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Raising rates: Not so easy

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Federal Reserve Board Chair Janet Yellen could help get interest rates up from record low levels, but rates will rise only if bond issuers and bond buyers think they should. Kurt Karl, Swiss Re’s chief economist, gave that assessment Friday in an interview.

Central bankers around the world have talked about a need to keep interest rates low to help home buyers and business borrowers overcome the lingering effects of the Great Recession. The low rates have been hard on issuers of long-term care insurance (LTCI), long-term disability insurance, and other products designed in such a way that the issuers rely on interest earnings to help pay benefits years in the future.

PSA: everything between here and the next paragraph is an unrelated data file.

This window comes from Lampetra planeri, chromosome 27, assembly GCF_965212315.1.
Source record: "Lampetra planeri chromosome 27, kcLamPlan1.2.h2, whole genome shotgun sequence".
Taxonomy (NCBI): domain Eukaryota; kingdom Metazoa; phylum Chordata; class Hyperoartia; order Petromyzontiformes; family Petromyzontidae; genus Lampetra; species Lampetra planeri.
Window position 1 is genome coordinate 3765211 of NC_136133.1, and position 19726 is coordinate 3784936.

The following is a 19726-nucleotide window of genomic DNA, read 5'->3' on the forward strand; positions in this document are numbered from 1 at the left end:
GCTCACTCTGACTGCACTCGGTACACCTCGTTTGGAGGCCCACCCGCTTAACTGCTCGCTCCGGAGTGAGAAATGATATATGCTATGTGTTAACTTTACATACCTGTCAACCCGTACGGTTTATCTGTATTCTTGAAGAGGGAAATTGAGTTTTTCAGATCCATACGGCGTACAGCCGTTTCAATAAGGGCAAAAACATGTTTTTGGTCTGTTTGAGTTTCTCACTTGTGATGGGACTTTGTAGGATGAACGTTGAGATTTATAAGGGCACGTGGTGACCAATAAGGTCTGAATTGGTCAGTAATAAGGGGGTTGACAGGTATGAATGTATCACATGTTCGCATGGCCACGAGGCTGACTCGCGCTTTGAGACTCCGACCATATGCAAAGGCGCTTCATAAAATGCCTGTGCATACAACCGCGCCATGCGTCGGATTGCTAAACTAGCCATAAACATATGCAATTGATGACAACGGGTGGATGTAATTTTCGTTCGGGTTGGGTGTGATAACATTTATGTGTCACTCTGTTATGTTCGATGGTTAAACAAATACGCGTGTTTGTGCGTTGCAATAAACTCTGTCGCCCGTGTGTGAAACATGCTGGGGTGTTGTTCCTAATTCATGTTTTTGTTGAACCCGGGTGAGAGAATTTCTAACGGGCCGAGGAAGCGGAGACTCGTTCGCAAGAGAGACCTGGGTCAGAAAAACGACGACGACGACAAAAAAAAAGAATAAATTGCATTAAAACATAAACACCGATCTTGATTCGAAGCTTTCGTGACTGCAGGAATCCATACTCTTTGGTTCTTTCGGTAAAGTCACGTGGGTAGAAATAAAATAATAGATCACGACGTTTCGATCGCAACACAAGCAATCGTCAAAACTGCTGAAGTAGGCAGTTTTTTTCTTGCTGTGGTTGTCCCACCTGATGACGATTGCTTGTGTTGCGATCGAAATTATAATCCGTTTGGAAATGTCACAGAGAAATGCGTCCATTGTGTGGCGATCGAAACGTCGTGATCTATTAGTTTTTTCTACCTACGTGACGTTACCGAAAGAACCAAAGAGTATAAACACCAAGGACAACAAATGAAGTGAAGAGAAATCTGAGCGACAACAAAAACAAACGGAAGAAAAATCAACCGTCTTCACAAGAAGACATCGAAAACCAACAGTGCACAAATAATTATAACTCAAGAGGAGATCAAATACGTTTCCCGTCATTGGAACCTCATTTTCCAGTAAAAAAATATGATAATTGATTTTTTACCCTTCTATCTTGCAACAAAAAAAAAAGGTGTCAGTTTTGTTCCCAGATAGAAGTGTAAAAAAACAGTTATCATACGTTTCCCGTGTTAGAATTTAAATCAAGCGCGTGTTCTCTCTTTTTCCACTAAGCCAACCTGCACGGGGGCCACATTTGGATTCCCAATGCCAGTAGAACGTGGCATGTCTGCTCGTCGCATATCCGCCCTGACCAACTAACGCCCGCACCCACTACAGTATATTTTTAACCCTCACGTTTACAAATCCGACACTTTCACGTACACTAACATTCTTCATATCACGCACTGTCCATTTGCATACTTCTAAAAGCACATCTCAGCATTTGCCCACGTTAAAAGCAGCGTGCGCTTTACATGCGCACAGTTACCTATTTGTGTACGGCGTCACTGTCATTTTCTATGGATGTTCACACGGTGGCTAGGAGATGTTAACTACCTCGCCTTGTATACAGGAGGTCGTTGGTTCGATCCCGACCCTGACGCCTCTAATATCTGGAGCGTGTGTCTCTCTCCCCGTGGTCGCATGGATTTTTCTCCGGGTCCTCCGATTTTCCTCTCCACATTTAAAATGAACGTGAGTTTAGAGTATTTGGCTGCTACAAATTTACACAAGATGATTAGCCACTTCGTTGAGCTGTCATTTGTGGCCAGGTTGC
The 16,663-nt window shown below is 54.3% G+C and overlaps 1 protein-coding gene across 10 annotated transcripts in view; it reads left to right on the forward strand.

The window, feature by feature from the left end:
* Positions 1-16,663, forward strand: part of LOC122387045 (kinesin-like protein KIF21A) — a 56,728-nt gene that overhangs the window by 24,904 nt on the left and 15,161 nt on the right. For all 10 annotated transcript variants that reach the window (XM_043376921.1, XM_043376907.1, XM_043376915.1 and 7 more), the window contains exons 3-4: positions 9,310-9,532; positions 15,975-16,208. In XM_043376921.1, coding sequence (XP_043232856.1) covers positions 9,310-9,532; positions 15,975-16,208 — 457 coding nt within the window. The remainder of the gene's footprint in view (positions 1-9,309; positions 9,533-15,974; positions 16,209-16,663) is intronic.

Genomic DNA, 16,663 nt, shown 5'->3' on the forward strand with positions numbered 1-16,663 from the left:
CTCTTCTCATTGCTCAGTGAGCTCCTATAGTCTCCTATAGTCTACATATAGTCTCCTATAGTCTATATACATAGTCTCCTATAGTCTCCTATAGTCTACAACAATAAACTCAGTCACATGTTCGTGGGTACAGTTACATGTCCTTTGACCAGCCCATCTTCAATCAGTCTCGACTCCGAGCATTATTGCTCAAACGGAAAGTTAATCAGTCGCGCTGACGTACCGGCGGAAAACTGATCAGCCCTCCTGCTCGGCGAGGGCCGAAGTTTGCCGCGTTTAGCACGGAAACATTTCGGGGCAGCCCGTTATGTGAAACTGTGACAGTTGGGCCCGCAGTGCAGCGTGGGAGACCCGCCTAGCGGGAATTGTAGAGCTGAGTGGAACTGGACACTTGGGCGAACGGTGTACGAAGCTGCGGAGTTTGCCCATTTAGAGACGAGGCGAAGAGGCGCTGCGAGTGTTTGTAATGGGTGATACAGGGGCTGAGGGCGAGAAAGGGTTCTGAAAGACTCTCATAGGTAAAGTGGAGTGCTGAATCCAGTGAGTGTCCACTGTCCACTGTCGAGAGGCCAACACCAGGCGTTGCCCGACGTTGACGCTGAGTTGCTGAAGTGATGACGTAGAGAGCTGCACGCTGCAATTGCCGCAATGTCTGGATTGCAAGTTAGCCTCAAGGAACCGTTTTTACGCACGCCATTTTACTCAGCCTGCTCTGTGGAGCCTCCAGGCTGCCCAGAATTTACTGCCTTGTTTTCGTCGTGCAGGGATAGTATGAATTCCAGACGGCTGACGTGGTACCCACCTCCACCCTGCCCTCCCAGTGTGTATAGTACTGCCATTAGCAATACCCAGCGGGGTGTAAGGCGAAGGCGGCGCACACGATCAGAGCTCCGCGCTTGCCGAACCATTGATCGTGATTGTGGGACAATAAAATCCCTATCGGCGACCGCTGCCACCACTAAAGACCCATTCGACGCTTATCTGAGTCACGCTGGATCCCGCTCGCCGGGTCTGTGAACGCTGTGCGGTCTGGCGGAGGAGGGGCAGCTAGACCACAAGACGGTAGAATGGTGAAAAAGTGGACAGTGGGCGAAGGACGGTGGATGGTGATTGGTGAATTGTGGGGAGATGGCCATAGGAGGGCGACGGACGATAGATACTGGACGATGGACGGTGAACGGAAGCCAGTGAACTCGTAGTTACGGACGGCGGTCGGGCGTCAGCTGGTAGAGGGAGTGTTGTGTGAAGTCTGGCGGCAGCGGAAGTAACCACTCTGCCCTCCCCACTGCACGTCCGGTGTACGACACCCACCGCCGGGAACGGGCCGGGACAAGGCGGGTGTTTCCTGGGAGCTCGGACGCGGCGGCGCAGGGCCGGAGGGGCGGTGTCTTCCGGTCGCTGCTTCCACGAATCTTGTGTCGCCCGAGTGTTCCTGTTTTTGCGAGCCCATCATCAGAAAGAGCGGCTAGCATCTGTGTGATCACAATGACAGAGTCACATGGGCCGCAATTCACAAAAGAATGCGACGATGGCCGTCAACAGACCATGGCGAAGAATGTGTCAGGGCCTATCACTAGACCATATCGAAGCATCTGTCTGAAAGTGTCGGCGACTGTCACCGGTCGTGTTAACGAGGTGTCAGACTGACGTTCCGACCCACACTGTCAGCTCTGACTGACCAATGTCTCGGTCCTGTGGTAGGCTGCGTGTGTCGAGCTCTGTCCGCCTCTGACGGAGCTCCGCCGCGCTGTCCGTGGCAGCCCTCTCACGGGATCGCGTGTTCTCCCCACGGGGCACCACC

Even if Yellen and other central bankers decided today to get rates up, they can only do that if bond issuers are confident enough their prospects for growth to pay more for credit, Karl said. In the past, some central bankers in other countries have tried to raise 10-year government bond rates unilaterally.

Bond issuers and buyers assumed the increase would cause the economy to cool. ”There was not a lot of growth expectation,” Karl said.

The result was that the rates simply stayed where they were and did not budge, Karl said. Before central bankers can get rates out of the basement, market players have to expect to see some inflation and real, inflation-adjusted growth, and enough economic strength for the economy to hold up in spite of a modest increase in rates, Karl added.

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